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Biochemistry. 1996 Apr 16;35(15):4858-66.

Altering substrate specificity at the heme edge of cytochrome c peroxidase.

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  • 1Department of Molecular Biology, The Scripps Research Institute, La Jolla, Calfornia 92037, USA.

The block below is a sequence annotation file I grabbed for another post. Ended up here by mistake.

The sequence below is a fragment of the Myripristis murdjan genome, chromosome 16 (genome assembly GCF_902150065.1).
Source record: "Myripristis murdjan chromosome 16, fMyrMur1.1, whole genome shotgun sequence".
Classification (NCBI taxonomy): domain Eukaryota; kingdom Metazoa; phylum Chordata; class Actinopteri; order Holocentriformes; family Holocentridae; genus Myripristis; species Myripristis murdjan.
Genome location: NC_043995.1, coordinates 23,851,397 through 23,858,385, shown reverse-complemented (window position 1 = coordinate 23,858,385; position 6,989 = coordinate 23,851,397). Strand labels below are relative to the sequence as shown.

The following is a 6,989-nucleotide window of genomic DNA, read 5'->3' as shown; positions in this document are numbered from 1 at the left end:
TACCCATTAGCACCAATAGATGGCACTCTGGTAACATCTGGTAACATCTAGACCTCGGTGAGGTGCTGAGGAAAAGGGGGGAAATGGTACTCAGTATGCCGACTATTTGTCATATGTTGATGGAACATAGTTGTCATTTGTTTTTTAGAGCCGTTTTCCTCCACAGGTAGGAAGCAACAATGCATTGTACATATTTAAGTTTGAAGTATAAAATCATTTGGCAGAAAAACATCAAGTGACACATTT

Two mutants of cytochrome c peroxidase (CCP) are reported which exhibit unique specificities toward oxidation of small substrates. Ala-147 in CCP is located near the delta-meso edge of the heme and along the solvent access channel through which H2O2 is thought to approach the active site. This residue was replaced with Met and Tyr to investigate the hypothesis that small molecule substrates are oxidized at the exposed delta-meso edge of the heme. X-ray crystallographic analyses confirm that the side chains of A147M and A147Y are positioned over the delta-meso heme position and might therefore modify small molecule access to the oxidized heme cofactor. Steady-state kinetic measurements show that cytochrome c oxidation is enhanced 3-fold for A147Y relative to wild type, while small molecule oxidation is altered to varying degrees depending on the substrate and mutant. For example, oxidation of phenols by A147Y is reduced to less than 20% relative to the wild-type enzyme, while Vmax/e for oxidation of other small molecules is less affected by either mutation. However, the "specificity" of aniline oxidation by A147M, i.e., (Vmax/e)/Km, is 43-fold higher than in wild-type enzyme, suggesting that a specific interaction for aniline has been introduced by the mutation. Stopped-flow kinetic data show that the restricted heme access in A147Y or A147M slows the reaction between the enzyme and H202, but not to an extent that it becomes rate limiting for the oxidation of the substrates examined. The rate constant for compound ES formation with A147Y is 2.5 times slower than wild-type CCP. These observations strongly support the suggestion that small molecule oxidations occur at sites on the enzyme distinct from those utilized by cytochrome c and that the specificity of small molecule oxidation can be significantly modulated by manipulating access to the heme edge. The results help to define the role of alternative electron transfer pathways in cytochrome c peroxidase and may have useful applications in improving the specificity of peroxidase with engineered function.

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